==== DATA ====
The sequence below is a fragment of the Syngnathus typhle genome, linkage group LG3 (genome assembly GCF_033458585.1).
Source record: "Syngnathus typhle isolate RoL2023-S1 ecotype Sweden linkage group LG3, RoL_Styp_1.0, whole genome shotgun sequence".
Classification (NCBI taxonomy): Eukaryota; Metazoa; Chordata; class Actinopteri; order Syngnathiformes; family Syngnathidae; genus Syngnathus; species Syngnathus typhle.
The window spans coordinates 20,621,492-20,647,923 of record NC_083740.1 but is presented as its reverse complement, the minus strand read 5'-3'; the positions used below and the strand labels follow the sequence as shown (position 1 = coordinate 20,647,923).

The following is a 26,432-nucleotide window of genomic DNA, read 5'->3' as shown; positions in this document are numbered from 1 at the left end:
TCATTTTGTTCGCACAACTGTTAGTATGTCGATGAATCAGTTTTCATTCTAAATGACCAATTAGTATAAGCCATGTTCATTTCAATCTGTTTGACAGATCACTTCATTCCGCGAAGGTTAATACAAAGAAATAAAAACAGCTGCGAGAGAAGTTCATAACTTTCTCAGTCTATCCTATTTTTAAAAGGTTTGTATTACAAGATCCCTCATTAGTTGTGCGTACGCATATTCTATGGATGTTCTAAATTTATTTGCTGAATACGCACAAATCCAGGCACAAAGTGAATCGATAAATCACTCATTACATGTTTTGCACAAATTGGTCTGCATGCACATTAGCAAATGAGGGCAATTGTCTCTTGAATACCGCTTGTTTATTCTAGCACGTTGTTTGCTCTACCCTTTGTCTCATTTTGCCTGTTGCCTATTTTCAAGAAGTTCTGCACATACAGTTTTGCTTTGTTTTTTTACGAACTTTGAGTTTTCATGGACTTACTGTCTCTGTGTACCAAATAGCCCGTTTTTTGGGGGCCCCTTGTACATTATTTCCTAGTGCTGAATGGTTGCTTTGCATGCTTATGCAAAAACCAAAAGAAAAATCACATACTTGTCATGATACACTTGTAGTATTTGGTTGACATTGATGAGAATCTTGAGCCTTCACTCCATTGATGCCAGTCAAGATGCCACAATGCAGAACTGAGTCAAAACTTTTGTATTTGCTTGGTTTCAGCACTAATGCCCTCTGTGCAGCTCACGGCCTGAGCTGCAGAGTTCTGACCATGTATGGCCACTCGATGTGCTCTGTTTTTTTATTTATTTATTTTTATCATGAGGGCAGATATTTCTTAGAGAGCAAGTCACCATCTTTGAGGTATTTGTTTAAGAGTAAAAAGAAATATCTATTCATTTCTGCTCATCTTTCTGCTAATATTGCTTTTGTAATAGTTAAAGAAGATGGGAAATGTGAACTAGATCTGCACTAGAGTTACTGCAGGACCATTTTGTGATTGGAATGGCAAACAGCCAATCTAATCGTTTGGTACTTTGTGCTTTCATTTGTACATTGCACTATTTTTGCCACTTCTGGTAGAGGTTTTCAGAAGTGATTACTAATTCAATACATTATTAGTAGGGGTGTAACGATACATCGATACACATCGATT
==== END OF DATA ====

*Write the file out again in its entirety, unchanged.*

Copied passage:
The sequence below is a fragment of the Syngnathus typhle genome, linkage group LG3 (genome assembly GCF_033458585.1).
Source record: "Syngnathus typhle isolate RoL2023-S1 ecotype Sweden linkage group LG3, RoL_Styp_1.0, whole genome shotgun sequence".
Classification (NCBI taxonomy): Eukaryota; Metazoa; Chordata; class Actinopteri; order Syngnathiformes; family Syngnathidae; genus Syngnathus; species Syngnathus typhle.
The window spans coordinates 20,621,492-20,647,923 of record NC_083740.1 but is presented as its reverse complement, the minus strand read 5'-3'; the positions used below and the strand labels follow the sequence as shown (position 1 = coordinate 20,647,923).

The following is a 26,432-nucleotide window of genomic DNA, read 5'->3' as shown; positions in this document are numbered from 1 at the left end:
TCATTTTGTTCGCACAACTGTTAGTATGTCGATGAATCAGTTTTCATTCTAAATGACCAATTAGTATAAGCCATGTTCATTTCAATCTGTTTGACAGATCACTTCATTCCGCGAAGGTTAATACAAAGAAATAAAAACAGCTGCGAGAGAAGTTCATAACTTTCTCAGTCTATCCTATTTTTAAAAGGTTTGTATTACAAGATCCCTCATTAGTTGTGCGTACGCATATTCTATGGATGTTCTAAATTTATTTGCTGAATACGCACAAATCCAGGCACAAAGTGAATCGATAAATCACTCATTACATGTTTTGCACAAATTGGTCTGCATGCACATTAGCAAATGAGGGCAATTGTCTCTTGAATACCGCTTGTTTATTCTAGCACGTTGTTTGCTCTACCCTTTGTCTCATTTTGCCTGTTGCCTATTTTCAAGAAGTTCTGCACATACAGTTTTGCTTTGTTTTTTTACGAACTTTGAGTTTTCATGGACTTACTGTCTCTGTGTACCAAATAGCCCGTTTTTTGGGGGCCCCTTGTACATTATTTCCTAGTGCTGAATGGTTGCTTTGCATGCTTATGCAAAAACCAAAAGAAAAATCACATACTTGTCATGATACACTTGTAGTATTTGGTTGACATTGATGAGAATCTTGAGCCTTCACTCCATTGATGCCAGTCAAGATGCCACAATGCAGAACTGAGTCAAAACTTTTGTATTTGCTTGGTTTCAGCACTAATGCCCTCTGTGCAGCTCACGGCCTGAGCTGCAGAGTTCTGACCATGTATGGCCACTCGATGTGCTCTGTTTTTTTATTTATTTATTTTTATCATGAGGGCAGATATTTCTTAGAGAGCAAGTCACCATCTTTGAGGTATTTGTTTAAGAGTAAAAAGAAATATCTATTCATTTCTGCTCATCTTTCTGCTAATATTGCTTTTGTAATAGTTAAAGAAGATGGGAAATGTGAACTAGATCTGCACTAGAGTTACTGCAGGACCATTTTGTGATTGGAATGGCAAACAGCCAATCTAATCGTTTGGTACTTTGTGCTTTCATTTGTACATTGCACTATTTTTGCCACTTCTGGTAGAGGTTTTCAGAAGTGATTACTAATTCAATACATTATTAGTAGGGGTGTAACGATACATCGATACACATCGATT